American Bank AOI
American Bank is a submarine bank lying off the eastern tip of the Gaspé Peninsula in the Quebec portion of the Gulf of St. Lawrence. It has a least depth of 12 m and comprises two shelves separated by a sharp ridge. American Bank lies entirely within the 1000-km2 Area of Interest.
The American Bank is characterized by the diversity of its habitats, seasonal or year-round occurrence of many commercially important species and whales, the presence of species at risk and a high diversity of molluscs and crustaceans. The area also has significant potential as a feeding ground for various species of fish and marine mammals and as refuge habitat for declining groundfish populations, including the southern Gulf cod stock. It has traditionally been a much sought-after fishing area.
The establishment of a Marine Protected Area would promote the productivity and diversity of species including many commercial ones and the recovery of species at risk found in this particular area.
Key Objectives and Approach
The goal of the proposed Marine Protected Area is to foster the productivity and diversity of fishery resources associated with the American Bank and adjacent plains, and the recovery of species at risk.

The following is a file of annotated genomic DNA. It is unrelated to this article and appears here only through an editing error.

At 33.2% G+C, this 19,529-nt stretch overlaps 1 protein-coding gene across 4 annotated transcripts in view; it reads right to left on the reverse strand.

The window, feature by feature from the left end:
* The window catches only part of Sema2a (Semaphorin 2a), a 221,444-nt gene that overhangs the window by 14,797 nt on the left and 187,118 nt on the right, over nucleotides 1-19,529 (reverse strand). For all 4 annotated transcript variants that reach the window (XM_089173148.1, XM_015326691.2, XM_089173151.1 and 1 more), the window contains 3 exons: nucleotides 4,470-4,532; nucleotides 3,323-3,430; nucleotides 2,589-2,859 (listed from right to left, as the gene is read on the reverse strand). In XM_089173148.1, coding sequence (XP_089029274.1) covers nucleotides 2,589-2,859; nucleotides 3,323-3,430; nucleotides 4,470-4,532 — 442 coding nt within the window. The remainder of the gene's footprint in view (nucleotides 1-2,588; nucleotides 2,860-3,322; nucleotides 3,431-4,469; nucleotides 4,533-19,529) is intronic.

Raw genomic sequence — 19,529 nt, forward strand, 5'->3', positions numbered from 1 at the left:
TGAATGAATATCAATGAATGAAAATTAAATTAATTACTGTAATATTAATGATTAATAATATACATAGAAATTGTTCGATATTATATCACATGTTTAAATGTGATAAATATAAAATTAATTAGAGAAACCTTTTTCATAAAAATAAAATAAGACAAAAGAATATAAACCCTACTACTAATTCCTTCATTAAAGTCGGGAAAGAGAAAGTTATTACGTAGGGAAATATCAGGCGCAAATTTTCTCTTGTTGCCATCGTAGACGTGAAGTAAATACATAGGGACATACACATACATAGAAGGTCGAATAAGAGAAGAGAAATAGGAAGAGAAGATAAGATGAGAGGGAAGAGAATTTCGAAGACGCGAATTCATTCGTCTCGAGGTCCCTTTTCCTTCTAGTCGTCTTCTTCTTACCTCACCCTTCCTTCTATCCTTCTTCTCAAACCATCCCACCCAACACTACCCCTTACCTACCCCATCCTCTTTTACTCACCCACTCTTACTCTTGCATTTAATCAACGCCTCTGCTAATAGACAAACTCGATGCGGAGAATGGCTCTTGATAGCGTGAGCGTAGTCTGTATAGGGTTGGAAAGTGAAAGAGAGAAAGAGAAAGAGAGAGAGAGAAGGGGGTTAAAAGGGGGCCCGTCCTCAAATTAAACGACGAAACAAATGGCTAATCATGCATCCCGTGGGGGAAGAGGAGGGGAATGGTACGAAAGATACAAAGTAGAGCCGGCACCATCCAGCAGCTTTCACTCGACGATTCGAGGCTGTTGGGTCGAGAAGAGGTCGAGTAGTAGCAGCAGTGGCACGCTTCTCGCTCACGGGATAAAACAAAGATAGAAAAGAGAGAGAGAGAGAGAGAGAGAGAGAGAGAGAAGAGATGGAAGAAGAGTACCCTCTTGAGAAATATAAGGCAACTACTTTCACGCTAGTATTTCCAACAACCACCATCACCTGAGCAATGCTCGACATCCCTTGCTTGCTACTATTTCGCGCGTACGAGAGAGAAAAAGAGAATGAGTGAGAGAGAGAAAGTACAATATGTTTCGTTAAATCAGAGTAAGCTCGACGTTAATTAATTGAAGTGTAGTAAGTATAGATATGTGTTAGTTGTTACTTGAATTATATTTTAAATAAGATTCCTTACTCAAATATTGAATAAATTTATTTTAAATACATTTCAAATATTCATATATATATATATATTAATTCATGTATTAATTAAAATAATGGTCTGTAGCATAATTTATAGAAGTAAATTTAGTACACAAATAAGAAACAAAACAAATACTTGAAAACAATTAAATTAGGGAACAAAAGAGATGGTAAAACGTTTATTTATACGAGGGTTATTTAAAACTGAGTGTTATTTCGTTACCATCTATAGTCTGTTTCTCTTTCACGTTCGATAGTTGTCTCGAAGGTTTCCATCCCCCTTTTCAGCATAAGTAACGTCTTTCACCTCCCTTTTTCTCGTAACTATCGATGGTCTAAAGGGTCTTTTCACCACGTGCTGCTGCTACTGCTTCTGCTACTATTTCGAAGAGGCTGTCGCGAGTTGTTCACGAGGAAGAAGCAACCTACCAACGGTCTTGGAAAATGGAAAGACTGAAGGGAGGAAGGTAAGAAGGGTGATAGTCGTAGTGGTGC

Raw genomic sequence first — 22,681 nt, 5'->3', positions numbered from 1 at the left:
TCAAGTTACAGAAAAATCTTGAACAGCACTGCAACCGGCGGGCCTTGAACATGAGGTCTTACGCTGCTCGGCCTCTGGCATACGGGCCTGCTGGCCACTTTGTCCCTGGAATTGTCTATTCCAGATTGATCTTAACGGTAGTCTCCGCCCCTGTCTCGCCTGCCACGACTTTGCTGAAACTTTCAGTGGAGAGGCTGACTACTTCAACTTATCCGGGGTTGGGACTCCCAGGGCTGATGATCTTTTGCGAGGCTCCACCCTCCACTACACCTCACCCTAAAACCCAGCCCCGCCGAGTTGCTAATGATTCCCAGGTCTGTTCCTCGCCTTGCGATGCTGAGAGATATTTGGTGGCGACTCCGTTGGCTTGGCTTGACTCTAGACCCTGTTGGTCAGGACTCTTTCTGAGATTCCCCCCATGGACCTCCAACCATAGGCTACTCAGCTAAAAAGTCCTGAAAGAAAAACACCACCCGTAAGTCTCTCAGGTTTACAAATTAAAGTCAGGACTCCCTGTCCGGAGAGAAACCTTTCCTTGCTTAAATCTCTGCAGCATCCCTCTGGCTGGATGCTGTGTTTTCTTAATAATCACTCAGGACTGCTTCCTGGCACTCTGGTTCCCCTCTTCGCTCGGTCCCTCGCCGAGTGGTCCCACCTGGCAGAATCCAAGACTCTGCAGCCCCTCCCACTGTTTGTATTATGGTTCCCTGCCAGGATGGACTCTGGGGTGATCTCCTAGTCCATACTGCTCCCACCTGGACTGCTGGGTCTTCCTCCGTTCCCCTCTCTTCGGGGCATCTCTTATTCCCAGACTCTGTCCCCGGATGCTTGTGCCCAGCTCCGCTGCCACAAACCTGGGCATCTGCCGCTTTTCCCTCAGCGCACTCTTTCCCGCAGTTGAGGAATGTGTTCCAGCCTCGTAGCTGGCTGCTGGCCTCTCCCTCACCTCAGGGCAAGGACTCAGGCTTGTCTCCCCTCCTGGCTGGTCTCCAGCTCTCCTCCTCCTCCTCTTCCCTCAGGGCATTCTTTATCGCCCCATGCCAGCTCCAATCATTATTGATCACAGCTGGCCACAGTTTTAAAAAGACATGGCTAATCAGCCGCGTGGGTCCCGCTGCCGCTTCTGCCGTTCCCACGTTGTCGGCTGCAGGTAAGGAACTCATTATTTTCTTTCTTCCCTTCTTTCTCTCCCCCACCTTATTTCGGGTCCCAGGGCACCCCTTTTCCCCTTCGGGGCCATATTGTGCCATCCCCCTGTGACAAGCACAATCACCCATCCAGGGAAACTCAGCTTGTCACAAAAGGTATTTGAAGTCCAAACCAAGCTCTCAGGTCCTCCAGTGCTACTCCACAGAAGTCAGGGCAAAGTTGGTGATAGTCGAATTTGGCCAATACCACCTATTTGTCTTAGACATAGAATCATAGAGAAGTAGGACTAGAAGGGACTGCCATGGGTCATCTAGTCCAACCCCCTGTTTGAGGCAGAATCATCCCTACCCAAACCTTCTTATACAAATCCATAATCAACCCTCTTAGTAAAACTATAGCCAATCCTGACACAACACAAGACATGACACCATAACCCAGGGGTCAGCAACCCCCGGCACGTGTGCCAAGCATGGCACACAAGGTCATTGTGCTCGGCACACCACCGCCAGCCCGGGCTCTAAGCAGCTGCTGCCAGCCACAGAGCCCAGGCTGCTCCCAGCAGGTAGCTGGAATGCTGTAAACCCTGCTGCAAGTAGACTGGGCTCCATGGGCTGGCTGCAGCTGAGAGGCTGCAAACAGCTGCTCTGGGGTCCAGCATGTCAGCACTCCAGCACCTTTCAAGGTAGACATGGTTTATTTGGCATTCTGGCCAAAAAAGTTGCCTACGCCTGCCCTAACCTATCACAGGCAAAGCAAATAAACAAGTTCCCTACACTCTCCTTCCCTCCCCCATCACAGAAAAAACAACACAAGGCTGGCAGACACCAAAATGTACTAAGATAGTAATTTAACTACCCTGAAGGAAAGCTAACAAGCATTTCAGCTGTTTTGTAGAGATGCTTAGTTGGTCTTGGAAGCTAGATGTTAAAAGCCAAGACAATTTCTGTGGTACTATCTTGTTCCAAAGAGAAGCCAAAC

The conservation objectives are:
- To conserve and protect benthic habitats (sea floor)
- To conserve and protect pelagic habitats (open water) and forage species
- To protect species at risk
Research and Publications
In 2011, Fisheries and Oceans Canada (DFO) selected the American Bank as an Area of Interest for establishing a marine protected area. This approach has three objectives: preserve and protect sea floor habitats providing food and shelter for juvenile fish; conserve and protect pelagic habitats (water column) and forage species (prey); protect endangered species including whales and wolffish.
To define appropriate habitat conservation and protection measures, available habitats and species on the site must be well known and their positions accurately defined. Thus, in July 2014, a DFO scientific team boarded CCGS Leim to survey the American Bank. The purpose of the mission, initiated in 2012, was to complete the characterization of the bottom and species associated with the site, using underwater imaging equipment towed along the bottom. A sled equipped with a camera and a high-definition video camera was used. The imagery obtained, coupled with multibeam sonar survey data, is the ideal tool for mapping and characterizing the seabed in such a vast area.
During the same season, the scientific team started characterizing suitable Atlantic Wolfish habitats. The team went scuba diving with a remote-controlled submarine equipped with a video camera, known as an ROV (remotely operated vehicle), to inspect escarpments along the sharp ridge of the American Bank. The information collected during these missions is essential for correctly guiding regulations for the future marine protected area. It also will provide baseline conditions for assessing the success of the monitoring plans that will need to be implemented when it is designated.
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